Flash memories are a known type of semiconductor memory. In recent years, significant advancements have been made in both the integration levels of flash memory devices and the price of manufacturing such devices. As a result of these advancements, flash memory devices are now being used as the main storage unit in some electronic systems. A flash memory module refers to a module that includes one or more flash memory chips that may be inserted into a memory slot of a computer or other electronic system. To increase the capacity of the main storage, additional flash memory modules may be inserted into the memory slot. In addition, as occasion demands, some flash memory modules can be removed from the memory slot. When a flash memory module is inserted into or removed from the memory slot, device information stored, for example, in a CMOS RAM and/or file allocation table (FAT) information stored in the flash memory modules may need to be changed.

SUMMARY

Some embodiments of the present invention provide methods for automatically updating device information in an electronic system when a flash memory module used as main storage is inserted/removed, and booting methods for such systems.

Pursuant to certain embodiments of the present invention, methods of booting an electronic system are provided in which a power-on self-test is performed. A determination is made that the number of flash memory modules that are coupled to the electronic system has changed. FAT (file allocation table) information is read for each of the flash memory modules that are coupled to the electronic system in response to determining that the number of flash memory modules that are coupled to the electronic system has chanced. SFAT (super-FAT) information that includes FAT information for each of the flash memory modules is generated. This SFAT information is then written to a boot flash memory module. In some embodiments, the boot flash memory module may include a boot file.

In some embodiments, determining that the number of flash memory modules that are coupled to the electronic system has changed comprises determining that the number of flash memory modules coupled to the electronic system differs from information stored in a CMOS RAM regarding the number of flash memory modules coupled to the electronic system.

In some embodiments, each of the flash memory modules includes a first region where the FAT information is stored, a second region where mapping information for converting a logical address input from the electronic system into a physical address is stored, and a third region where user data is stored. The SFAT information may be stored in the first region of the boot flash memory module.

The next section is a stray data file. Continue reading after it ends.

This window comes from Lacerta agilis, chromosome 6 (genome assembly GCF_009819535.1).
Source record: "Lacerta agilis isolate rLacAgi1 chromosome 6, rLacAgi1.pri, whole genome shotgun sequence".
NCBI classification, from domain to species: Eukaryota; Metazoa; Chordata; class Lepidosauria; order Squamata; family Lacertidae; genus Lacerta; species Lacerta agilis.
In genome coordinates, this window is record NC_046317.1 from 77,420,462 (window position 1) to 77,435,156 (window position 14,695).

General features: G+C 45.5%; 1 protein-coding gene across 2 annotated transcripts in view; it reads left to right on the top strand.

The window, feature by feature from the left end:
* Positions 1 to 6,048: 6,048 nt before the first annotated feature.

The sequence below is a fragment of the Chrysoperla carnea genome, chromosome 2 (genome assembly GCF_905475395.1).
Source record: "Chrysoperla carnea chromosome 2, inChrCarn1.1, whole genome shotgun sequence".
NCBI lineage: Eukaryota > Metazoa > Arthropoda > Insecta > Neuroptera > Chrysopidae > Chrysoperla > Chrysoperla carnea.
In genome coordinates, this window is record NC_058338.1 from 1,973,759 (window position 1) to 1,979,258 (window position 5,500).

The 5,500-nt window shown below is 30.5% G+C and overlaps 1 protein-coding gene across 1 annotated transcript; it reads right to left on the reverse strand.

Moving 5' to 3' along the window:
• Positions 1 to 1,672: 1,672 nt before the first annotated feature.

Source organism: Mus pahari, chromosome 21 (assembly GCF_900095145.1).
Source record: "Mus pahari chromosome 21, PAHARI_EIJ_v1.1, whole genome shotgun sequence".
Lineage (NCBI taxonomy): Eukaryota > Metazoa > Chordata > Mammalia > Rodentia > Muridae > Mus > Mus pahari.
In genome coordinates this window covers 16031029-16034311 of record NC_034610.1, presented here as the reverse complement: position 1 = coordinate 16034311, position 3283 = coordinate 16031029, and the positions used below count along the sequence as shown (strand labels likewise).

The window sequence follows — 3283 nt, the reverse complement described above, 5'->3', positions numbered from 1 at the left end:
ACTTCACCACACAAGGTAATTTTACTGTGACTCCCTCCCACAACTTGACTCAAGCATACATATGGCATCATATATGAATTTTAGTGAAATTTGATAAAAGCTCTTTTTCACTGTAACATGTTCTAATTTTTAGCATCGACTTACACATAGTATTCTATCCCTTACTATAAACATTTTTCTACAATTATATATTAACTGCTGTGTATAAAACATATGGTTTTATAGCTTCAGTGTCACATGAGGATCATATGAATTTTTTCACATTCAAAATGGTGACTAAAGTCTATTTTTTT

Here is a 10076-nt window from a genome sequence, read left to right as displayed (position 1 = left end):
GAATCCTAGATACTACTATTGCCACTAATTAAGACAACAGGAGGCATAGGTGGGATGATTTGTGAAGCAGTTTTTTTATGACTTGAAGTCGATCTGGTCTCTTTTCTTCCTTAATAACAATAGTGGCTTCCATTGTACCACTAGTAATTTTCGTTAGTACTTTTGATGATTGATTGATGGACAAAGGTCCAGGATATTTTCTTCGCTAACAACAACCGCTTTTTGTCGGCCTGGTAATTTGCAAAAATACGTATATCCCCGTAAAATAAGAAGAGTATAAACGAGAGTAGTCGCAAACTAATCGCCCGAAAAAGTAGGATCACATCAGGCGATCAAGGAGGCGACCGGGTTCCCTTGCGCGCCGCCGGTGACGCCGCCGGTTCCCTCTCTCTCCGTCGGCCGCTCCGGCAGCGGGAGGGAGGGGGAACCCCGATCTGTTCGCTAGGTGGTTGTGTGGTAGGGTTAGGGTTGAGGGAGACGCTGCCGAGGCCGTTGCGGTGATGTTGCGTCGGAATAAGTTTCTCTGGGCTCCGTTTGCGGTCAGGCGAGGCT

In further embodiments of the present invention, the methods may further include generating new mapping information of each of all the flash memory modules and writing the new mapping information to the second region of each of the flash memory modules.

Pursuant to further embodiments of the present invention, electronic systems are provided that include a memory slot, at least one flash memory module in the memory slot, a BIOS ROM that stores a BIOS code, and a processor. The processor may be configured to execute the BIOS code to perform a power-on self-test (POST), to generate super file allocation table (SFAT) information including file allocation table (FAT) information for each of the flash memory modules in the memory slot when the number of flash memory modules in the memory slot has changed, and to write the SFAT information to a boot flash memory module of the flash memory modules.

In some embodiments, the electronic system may further include a CMOS RAM that stores device information, and the processor may determine that the number of flash memory modules in the memory slot has changed when the device information stored in the CMOS RAM is not equal to a detected number of flash memory modules in the memory slot.

BRIEF DESCRIPTION OF THE FIGURES

The accompanying figures are included to provide a further understanding of the present invention, and are incorporated in and constitute a part of this specification. The drawings illustrate embodiments of the present invention and, together with the description, serve to explain principles of the present invention. In the figures:

FIG. 1 is a block diagram illustrating components of a computer system according to certain embodiments of the present invention;

FIG. 2 is a block diagram illustrating an implementation of the south bridge of FIG. 1 according to certain embodiments of the present invention;